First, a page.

Philosophical Review 107 (2):312-315 (1998)

Carl Ginet
Cornell University
If among the spate of books on free will in recent years there are any that a philosopher concerned with that topic should have handy, this is one of them. Its coverage of the free-will issues debated in the philosophical literature of the last twenty years or so is penetrating, instructive, and by far the most thorough I’ve seen. Kane defends his own positions, but he is unusually fair, even generous, in expounding opposing views. And, while the book is not a popular treatment, it is written in an accessible and engaging style. It could have been shorter, by being less repetitious and in places more succinctly written, without loss of content or accessibility—indeed with some gain in accessibility for those who are not engaged in reading it through but just wish to consult it for what it has to say on particular issues. There is a fairly extensive and helpful index. It is altogether a very appealing and useful book.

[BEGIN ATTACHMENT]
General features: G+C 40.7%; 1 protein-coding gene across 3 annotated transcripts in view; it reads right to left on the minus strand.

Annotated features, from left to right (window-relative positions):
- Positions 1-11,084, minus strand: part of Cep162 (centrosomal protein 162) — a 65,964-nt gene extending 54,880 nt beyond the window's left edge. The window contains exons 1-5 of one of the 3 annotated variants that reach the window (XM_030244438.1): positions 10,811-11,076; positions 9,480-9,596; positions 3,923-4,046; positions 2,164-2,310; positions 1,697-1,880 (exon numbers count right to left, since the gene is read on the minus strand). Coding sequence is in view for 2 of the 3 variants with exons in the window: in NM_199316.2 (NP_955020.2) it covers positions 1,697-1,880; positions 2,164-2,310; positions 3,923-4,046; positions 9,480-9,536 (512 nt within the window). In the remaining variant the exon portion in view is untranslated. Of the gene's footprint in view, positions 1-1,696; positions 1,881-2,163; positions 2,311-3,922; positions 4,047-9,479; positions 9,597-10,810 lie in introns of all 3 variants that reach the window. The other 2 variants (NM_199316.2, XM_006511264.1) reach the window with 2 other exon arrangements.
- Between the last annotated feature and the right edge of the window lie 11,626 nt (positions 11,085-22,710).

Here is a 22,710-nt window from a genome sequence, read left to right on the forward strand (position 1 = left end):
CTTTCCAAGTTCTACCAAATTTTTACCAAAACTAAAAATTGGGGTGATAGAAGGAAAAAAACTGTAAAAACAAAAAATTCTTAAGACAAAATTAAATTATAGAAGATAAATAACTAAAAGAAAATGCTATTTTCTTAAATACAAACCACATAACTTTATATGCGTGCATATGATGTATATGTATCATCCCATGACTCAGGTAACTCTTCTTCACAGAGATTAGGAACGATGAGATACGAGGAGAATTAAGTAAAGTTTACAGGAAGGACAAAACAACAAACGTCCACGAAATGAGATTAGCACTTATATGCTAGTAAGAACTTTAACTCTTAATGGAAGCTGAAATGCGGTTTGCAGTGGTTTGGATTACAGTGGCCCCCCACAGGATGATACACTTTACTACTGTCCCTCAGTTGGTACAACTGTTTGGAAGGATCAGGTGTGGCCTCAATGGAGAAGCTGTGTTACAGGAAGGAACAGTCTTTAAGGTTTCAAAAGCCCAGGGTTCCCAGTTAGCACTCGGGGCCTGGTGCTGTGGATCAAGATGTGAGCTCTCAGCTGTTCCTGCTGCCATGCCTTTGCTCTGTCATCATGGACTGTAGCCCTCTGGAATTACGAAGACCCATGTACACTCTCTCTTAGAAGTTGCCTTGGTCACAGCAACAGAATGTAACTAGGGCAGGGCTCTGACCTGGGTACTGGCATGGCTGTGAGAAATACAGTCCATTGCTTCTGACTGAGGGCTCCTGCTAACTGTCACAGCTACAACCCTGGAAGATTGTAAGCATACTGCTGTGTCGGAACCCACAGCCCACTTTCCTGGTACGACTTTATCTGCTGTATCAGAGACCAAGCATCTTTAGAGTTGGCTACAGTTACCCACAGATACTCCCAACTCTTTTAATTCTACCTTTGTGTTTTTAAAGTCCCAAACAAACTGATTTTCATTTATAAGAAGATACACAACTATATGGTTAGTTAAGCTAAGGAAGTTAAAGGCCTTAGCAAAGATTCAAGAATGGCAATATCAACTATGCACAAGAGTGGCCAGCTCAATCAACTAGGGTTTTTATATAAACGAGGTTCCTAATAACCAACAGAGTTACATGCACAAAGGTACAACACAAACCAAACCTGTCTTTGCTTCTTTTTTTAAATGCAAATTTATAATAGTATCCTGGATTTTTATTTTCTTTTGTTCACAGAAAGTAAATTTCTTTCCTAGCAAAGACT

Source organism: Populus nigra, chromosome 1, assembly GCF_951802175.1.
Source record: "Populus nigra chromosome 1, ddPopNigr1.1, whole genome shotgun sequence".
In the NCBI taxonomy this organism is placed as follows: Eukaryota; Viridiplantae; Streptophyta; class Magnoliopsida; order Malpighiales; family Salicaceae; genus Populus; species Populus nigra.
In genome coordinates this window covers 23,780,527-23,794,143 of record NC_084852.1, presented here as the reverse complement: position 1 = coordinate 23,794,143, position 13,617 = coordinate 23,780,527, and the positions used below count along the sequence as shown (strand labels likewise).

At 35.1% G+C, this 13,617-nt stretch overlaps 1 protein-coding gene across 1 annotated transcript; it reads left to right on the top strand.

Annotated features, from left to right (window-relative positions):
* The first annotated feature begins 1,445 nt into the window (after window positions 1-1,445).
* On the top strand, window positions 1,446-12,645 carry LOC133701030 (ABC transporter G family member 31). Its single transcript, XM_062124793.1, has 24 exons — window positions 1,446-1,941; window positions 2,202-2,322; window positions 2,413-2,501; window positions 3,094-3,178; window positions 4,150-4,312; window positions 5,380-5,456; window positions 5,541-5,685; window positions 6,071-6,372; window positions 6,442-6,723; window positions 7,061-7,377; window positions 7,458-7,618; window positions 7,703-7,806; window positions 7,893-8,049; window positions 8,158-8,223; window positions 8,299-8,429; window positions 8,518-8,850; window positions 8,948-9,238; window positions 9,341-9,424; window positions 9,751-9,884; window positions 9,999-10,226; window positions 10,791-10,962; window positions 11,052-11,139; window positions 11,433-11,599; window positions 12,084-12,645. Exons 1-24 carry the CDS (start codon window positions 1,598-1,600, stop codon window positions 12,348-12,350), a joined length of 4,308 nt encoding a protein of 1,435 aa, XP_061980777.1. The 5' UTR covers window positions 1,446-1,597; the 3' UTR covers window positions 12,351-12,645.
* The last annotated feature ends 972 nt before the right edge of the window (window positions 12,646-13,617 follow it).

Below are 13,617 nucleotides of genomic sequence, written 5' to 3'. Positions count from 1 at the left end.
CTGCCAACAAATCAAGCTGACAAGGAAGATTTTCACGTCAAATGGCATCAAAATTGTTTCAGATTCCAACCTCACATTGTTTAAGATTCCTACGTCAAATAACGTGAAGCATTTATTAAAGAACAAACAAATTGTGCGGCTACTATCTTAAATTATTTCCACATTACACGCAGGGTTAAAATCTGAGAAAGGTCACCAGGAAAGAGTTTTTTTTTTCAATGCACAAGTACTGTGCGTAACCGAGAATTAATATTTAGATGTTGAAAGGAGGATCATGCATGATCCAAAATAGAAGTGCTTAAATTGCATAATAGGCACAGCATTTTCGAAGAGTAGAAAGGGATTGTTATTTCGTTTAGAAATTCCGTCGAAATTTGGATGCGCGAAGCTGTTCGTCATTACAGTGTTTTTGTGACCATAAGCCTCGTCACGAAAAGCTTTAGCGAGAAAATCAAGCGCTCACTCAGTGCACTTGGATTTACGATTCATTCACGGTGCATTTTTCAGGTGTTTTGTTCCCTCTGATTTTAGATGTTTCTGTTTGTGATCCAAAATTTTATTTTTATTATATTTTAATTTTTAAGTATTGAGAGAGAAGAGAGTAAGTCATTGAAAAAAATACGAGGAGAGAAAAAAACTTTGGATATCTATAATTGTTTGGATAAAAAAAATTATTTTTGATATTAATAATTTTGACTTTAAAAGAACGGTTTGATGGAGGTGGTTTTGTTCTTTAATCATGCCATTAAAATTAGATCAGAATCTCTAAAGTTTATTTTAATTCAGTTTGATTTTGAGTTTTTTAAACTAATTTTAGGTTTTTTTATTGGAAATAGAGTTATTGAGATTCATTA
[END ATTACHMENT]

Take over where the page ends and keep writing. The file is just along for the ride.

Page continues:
Keywords Analytic Philosophy  Contemporary Philosophy  General Interest
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ISBN(s) 0031-8108
DOI 10.2307/2998495
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